One of our customers was facing the issue of how to save responses from Microsoft Forms to Azure SQL database. The initial idea was to go with Google Forms and Zappier but we have recommended the use of Microsoft Forms to stay inside the Azure environment instead of being split across various service providers. The main part of the solution was realized with Power Automate Template available in the Templates library. I will show you click thru demonstration on how to make simple form and save responses directly to Azure SQL Database.
Let’s go to Microsoft Forms and build such a simple form as in the picture:
Go to Power Automate and search for “Store Microsoft Forms responses in a SQL Server Table” template:
Click on the template icon and on the next screen there is a simple description of the task. Below are two + buttons to set connections to your Microsoft Form you will receive responses from and to SQL Server database and table where received responses should be persisted.
Setup the Microsoft Forms connection first. It’s easy: just click the + button and it will connect you to the Microsoft forms store which belongs to your account you have signed in. The connection will be marked with a green OK symbol.
Then press the + for the SQL Server connection and fill in the form. In case it’s Azure SQL Database the connection will fail for the first time saying that the client with the displayed IP address can not connect to the database. This means that the connection was blocked by the Azure SQL Server firewall and you should take the address and create a new firewall rule for it.
Once both connections are set properly you can continue in the wizard.
Prepare the table where form responses will be stored. First there columns in the table are special columns for the ID of the responses, who submitted the response, and when. The remaining columns are matching to form questions one by one. Copy the CREATE table code and run it in the target database you have connected above.
CREATE TABLE [dbo].[SampleFormAnswers]( [ResponseId] [INT] NOT NULL, [SubmittedBy] [NVARCHAR](200) NULL, [SubmittedDtm] [NVARCHAR](50) NULL, [Question1_Choice] [NVARCHAR](500) NULL, [Question2_Text] [NVARCHAR](500) NULL, [Question3_Rating] [NVARCHAR](500) NULL ) GO
Go back to Power Automate and continue the wizard. It’s quite intuitive. Select your sample form in the first section. “Get response details” section keep as it was prefilled automatically. The interesting part is coming in the “Insert row (V2)” task where you will configure the mapping between form response values and database table columns. Select the Server, database, and the table you have created in the previous step. Power Automate will automatically list all table columns and display them in the form.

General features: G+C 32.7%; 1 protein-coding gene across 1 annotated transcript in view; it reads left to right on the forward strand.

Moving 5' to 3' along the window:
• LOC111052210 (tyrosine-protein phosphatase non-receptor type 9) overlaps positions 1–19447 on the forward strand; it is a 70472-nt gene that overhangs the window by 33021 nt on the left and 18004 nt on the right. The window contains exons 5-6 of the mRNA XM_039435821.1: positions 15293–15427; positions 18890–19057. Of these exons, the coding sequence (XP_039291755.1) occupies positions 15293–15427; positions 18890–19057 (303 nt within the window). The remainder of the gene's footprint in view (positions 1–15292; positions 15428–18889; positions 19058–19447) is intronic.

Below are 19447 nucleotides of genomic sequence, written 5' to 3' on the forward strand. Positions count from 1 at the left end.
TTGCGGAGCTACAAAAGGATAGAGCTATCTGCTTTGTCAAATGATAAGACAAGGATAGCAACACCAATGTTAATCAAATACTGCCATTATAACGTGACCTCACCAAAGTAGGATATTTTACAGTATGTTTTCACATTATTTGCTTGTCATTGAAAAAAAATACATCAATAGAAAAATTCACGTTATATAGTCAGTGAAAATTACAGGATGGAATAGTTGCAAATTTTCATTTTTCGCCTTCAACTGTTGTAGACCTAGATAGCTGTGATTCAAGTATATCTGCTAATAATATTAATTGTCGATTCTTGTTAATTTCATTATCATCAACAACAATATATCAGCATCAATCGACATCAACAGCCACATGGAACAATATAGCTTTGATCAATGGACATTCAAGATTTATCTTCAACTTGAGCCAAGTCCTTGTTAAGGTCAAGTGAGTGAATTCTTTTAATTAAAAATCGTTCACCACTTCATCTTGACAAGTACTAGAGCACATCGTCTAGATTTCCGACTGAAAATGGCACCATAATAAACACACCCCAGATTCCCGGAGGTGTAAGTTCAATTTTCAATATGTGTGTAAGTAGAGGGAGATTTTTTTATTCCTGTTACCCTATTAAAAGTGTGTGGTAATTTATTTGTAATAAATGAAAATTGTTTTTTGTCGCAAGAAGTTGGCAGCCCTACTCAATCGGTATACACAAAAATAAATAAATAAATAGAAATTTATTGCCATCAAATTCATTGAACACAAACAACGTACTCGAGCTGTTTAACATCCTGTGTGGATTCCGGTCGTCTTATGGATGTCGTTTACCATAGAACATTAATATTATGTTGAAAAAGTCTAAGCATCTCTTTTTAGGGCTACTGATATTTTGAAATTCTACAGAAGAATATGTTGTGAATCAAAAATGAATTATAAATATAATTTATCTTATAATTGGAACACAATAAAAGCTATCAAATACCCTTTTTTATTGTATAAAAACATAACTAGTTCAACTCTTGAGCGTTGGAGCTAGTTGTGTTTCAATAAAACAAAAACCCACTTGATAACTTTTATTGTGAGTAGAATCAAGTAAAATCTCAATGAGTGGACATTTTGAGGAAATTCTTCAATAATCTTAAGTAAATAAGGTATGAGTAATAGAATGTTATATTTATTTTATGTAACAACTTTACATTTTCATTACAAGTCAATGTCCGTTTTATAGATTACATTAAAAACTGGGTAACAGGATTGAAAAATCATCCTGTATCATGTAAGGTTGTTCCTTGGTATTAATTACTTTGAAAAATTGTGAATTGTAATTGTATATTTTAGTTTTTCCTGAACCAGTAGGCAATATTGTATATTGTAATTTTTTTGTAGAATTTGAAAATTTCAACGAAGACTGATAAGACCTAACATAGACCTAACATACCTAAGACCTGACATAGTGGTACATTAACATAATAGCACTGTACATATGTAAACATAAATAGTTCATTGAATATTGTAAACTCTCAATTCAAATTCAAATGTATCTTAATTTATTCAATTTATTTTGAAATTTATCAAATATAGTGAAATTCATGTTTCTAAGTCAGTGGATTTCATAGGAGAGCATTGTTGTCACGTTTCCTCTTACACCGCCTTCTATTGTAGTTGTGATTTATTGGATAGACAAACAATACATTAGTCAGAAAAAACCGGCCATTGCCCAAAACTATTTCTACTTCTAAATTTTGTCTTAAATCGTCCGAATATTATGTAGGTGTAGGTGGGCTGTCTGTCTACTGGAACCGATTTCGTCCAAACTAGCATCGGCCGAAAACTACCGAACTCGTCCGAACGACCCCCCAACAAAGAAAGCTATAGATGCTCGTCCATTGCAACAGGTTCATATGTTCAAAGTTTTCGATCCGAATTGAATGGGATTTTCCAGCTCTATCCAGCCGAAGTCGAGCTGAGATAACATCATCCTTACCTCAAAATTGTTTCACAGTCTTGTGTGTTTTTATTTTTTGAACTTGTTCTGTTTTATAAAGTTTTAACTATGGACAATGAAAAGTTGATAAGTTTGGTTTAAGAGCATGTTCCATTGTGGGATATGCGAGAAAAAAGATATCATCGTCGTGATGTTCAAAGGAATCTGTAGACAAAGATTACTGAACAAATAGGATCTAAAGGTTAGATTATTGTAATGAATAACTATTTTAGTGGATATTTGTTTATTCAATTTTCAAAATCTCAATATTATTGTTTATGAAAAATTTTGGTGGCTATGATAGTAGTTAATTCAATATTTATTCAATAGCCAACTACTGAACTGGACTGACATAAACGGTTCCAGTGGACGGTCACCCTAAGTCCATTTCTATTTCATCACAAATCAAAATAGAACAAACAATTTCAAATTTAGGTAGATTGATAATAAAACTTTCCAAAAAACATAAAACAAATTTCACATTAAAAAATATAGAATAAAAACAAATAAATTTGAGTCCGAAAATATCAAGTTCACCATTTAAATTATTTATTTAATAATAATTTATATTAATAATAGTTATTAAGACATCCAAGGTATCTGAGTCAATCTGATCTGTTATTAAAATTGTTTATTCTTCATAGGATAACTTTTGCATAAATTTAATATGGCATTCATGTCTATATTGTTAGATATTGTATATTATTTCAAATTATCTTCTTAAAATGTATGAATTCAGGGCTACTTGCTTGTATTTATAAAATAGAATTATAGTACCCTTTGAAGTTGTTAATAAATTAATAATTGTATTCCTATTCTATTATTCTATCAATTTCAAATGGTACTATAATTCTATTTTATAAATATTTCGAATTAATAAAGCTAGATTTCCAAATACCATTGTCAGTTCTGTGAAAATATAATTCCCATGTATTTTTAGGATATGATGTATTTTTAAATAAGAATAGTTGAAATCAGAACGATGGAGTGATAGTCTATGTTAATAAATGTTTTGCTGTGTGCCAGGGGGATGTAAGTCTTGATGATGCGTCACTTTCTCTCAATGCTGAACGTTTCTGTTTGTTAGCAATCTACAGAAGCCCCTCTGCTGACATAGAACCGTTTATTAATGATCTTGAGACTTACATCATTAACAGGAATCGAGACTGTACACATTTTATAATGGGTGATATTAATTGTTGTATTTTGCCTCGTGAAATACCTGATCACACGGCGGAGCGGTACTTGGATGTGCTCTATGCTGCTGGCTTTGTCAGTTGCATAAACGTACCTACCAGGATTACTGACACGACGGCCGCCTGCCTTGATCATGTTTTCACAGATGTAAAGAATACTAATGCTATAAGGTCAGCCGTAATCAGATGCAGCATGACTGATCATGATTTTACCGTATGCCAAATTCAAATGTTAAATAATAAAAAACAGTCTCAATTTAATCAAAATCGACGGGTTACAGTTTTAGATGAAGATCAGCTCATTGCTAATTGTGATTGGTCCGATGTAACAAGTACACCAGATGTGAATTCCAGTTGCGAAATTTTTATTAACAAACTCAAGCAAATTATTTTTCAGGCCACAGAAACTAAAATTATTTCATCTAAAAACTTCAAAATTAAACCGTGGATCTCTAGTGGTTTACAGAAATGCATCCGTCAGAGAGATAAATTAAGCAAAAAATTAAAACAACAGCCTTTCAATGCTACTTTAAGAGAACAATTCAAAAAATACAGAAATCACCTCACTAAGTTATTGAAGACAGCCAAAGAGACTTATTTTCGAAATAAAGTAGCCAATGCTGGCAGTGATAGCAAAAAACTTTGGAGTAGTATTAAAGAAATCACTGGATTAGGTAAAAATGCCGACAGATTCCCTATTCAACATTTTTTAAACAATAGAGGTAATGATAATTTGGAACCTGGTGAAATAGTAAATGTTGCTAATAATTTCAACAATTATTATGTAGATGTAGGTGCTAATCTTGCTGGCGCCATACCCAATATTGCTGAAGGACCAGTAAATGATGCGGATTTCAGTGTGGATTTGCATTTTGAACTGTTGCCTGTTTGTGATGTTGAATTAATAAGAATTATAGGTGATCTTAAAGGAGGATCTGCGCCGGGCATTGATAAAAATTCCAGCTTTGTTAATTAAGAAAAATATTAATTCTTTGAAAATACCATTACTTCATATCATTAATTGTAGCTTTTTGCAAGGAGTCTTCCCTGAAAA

Connect all columns to response properties as in the picture. If you will click inside the column box search box will appear on the right side of it and you can search for the proper form fields in it:
Once completed, press the Save button in the wizzard and that’s it.
It’s time to test if it works. Navigate back to your form and press the Preview button in the top panel. This will allow you to fill in the form. Fill it as in the picture to have some interesting variants of data in the table later:
Submit the form and you should see the approval message:
Execute SQL query against your database to see if the form response arrived there:
SELECT * FROM [dbo].[SampleFormAnswers] GO
In case you have properly configured everything the response looks like as in the picture (with a different ID maybe). You can see more execution details if you will click on the flow in the Power Automate administration:
In case of the failure you will see the failed execution in the “28-day run history” section and you can observe error details. Errors are enough descriptive to fix them quickly. What is really amazing is the Duration: form response arrived in the database nearly realtime.
Few points to consider:
- See the Power Automate pricing. It’s comparable to Zappier or other services but with the advantage that there is no such 15 minutes synchronization limit.
- You can use STRING_AGG() function for multivalue answers parsing.
- It’s a question if the Power Automate IP address you need to grant access in the Aure SQL Server firewall won’t change in time? I’m not sure about that.
- SubmittedDtm column is easier to have a string. When it’s DATETIME the flow will fail with a casting error.
- When you will do some changes in the table it may be required to drop the last task in the flow (insert row) and add it again to refresh the columns list.